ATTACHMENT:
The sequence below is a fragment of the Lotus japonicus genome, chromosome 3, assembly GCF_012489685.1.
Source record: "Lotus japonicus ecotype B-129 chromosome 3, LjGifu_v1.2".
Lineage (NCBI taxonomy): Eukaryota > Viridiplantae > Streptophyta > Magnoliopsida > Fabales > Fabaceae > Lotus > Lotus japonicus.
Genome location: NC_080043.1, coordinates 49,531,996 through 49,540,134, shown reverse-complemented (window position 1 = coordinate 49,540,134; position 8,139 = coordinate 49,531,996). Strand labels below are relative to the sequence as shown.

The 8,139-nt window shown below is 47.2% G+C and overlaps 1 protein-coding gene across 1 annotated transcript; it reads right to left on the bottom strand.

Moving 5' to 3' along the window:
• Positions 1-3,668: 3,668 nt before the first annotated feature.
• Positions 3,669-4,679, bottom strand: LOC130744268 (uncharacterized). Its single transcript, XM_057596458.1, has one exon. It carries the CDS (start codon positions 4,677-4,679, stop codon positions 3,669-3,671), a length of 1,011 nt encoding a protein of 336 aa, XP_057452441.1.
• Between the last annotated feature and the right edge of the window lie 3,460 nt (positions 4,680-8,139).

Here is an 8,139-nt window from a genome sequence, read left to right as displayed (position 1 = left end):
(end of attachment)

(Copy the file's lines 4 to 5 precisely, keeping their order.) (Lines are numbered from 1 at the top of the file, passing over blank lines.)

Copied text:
Genome location: NC_080043.1, coordinates 49,531,996 through 49,540,134, shown reverse-complemented (window position 1 = coordinate 49,540,134; position 8,139 = coordinate 49,531,996). Strand labels below are relative to the sequence as shown.

The 8,139-nt window shown below is 47.2% G+C and overlaps 1 protein-coding gene across 1 annotated transcript; it reads right to left on the bottom strand.